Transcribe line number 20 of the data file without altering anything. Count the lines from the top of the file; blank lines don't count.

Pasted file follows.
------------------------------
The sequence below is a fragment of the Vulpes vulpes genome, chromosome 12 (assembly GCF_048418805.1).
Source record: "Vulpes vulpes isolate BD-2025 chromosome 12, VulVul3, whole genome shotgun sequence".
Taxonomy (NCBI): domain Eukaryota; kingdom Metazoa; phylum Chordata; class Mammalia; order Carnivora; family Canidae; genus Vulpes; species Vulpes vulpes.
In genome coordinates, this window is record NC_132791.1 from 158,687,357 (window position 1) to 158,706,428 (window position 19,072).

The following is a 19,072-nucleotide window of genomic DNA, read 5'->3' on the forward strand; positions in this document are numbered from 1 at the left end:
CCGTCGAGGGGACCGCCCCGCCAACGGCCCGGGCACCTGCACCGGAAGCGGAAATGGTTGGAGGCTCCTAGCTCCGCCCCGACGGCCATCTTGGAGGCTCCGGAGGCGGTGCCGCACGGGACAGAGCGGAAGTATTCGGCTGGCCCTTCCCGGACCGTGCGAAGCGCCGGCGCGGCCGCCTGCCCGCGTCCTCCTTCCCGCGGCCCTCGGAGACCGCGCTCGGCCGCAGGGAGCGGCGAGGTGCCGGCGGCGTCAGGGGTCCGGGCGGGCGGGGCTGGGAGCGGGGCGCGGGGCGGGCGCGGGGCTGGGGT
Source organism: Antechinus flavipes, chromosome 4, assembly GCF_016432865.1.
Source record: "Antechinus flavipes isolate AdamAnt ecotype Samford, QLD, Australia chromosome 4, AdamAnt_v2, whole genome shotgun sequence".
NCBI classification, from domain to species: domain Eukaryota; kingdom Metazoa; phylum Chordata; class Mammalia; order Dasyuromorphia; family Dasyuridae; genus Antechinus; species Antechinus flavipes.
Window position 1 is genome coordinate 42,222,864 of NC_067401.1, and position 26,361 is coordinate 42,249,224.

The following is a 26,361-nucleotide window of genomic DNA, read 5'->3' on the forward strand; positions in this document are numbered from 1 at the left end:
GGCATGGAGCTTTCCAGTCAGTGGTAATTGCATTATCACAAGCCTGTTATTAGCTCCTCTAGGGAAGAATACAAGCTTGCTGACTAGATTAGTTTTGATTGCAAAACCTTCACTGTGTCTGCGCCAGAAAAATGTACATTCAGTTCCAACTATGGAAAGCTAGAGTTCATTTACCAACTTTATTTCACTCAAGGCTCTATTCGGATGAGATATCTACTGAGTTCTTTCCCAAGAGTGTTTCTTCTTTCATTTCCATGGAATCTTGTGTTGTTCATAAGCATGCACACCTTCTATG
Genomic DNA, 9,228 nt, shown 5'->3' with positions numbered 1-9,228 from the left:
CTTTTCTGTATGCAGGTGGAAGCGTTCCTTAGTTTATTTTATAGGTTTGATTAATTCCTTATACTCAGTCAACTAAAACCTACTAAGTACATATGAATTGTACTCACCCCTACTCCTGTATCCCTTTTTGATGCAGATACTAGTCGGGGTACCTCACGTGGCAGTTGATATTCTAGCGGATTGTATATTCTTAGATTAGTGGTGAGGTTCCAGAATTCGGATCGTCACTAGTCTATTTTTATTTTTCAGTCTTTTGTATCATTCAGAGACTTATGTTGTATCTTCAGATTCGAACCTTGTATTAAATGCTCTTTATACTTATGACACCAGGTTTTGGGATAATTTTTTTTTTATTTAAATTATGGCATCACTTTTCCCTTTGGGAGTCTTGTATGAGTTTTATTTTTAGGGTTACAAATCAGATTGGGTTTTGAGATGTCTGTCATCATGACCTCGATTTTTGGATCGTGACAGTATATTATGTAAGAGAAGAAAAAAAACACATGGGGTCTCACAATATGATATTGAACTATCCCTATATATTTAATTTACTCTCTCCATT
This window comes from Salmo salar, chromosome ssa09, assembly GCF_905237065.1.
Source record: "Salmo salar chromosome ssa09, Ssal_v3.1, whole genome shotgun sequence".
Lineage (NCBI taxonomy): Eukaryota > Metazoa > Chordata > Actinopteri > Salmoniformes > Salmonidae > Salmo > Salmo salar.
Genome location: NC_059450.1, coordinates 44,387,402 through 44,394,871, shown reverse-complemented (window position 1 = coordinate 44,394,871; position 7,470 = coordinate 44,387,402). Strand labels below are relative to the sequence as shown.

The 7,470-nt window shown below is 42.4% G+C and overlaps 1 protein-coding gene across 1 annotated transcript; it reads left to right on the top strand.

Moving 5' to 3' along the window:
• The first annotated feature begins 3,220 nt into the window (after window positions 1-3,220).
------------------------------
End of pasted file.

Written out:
Moving 5' to 3' along the window: